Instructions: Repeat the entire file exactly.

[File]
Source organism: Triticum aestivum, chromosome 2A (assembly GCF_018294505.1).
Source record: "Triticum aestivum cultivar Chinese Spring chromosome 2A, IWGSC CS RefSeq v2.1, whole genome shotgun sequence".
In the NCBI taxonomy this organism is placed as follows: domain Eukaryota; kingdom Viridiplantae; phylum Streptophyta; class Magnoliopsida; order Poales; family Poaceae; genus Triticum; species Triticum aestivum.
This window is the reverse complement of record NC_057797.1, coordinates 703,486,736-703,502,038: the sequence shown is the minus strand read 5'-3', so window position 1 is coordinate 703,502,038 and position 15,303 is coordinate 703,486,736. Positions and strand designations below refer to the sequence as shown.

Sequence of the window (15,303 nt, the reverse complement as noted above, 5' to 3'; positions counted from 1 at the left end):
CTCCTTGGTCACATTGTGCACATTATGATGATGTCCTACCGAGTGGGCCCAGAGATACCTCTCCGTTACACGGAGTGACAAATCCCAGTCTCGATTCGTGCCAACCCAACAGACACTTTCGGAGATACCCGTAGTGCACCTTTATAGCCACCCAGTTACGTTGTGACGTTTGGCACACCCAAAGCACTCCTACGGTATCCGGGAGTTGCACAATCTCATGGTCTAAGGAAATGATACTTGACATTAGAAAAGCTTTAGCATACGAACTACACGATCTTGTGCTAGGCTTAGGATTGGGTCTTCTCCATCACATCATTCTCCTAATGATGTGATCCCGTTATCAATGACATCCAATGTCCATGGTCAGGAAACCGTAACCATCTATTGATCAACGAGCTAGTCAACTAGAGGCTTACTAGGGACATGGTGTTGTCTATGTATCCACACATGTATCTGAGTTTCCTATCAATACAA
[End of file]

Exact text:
Source organism: Triticum aestivum, chromosome 2A (assembly GCF_018294505.1).
Source record: "Triticum aestivum cultivar Chinese Spring chromosome 2A, IWGSC CS RefSeq v2.1, whole genome shotgun sequence".
In the NCBI taxonomy this organism is placed as follows: domain Eukaryota; kingdom Viridiplantae; phylum Streptophyta; class Magnoliopsida; order Poales; family Poaceae; genus Triticum; species Triticum aestivum.
This window is the reverse complement of record NC_057797.1, coordinates 703,486,736-703,502,038: the sequence shown is the minus strand read 5'-3', so window position 1 is coordinate 703,502,038 and position 15,303 is coordinate 703,486,736. Positions and strand designations below refer to the sequence as shown.

Sequence of the window (15,303 nt, the reverse complement as noted above, 5' to 3'; positions counted from 1 at the left end):
CTCCTTGGTCACATTGTGCACATTATGATGATGTCCTACCGAGTGGGCCCAGAGATACCTCTCCGTTACACGGAGTGACAAATCCCAGTCTCGATTCGTGCCAACCCAACAGACACTTTCGGAGATACCCGTAGTGCACCTTTATAGCCACCCAGTTACGTTGTGACGTTTGGCACACCCAAAGCACTCCTACGGTATCCGGGAGTTGCACAATCTCATGGTCTAAGGAAATGATACTTGACATTAGAAAAGCTTTAGCATACGAACTACACGATCTTGTGCTAGGCTTAGGATTGGGTCTTCTCCATCACATCATTCTCCTAATGATGTGATCCCGTTATCAATGACATCCAATGTCCATGGTCAGGAAACCGTAACCATCTATTGATCAACGAGCTAGTCAACTAGAGGCTTACTAGGGACATGGTGTTGTCTATGTATCCACACATGTATCTGAGTTTCCTATCAATACAA